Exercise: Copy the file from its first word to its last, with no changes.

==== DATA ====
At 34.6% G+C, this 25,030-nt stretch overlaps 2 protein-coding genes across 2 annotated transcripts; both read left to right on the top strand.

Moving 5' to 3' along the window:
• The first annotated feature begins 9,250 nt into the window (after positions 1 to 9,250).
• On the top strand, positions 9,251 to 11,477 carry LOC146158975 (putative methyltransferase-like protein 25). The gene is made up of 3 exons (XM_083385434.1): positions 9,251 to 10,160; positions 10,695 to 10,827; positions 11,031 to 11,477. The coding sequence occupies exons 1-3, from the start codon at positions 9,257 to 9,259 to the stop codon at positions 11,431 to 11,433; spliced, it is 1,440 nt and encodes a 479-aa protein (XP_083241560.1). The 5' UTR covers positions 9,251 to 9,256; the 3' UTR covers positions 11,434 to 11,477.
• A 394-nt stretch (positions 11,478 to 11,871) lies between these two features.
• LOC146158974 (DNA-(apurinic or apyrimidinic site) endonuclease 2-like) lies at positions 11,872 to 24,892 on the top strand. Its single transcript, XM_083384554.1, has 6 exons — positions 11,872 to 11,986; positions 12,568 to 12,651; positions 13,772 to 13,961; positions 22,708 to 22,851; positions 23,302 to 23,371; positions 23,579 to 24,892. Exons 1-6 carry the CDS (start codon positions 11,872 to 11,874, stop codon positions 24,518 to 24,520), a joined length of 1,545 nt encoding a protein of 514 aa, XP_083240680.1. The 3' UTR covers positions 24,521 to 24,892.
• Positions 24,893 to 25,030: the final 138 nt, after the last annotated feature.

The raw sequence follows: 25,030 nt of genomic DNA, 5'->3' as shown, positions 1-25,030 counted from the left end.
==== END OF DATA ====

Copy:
At 34.6% G+C, this 25,030-nt stretch overlaps 2 protein-coding genes across 2 annotated transcripts; both read left to right on the top strand.

Moving 5' to 3' along the window:
• The first annotated feature begins 9,250 nt into the window (after positions 1 to 9,250).
• On the top strand, positions 9,251 to 11,477 carry LOC146158975 (putative methyltransferase-like protein 25). The gene is made up of 3 exons (XM_083385434.1): positions 9,251 to 10,160; positions 10,695 to 10,827; positions 11,031 to 11,477. The coding sequence occupies exons 1-3, from the start codon at positions 9,257 to 9,259 to the stop codon at positions 11,431 to 11,433; spliced, it is 1,440 nt and encodes a 479-aa protein (XP_083241560.1). The 5' UTR covers positions 9,251 to 9,256; the 3' UTR covers positions 11,434 to 11,477.
• A 394-nt stretch (positions 11,478 to 11,871) lies between these two features.
• LOC146158974 (DNA-(apurinic or apyrimidinic site) endonuclease 2-like) lies at positions 11,872 to 24,892 on the top strand. Its single transcript, XM_083384554.1, has 6 exons — positions 11,872 to 11,986; positions 12,568 to 12,651; positions 13,772 to 13,961; positions 22,708 to 22,851; positions 23,302 to 23,371; positions 23,579 to 24,892. Exons 1-6 carry the CDS (start codon positions 11,872 to 11,874, stop codon positions 24,518 to 24,520), a joined length of 1,545 nt encoding a protein of 514 aa, XP_083240680.1. The 3' UTR covers positions 24,521 to 24,892.
• Positions 24,893 to 25,030: the final 138 nt, after the last annotated feature.

The raw sequence follows: 25,030 nt of genomic DNA, 5'->3' as shown, positions 1-25,030 counted from the left end.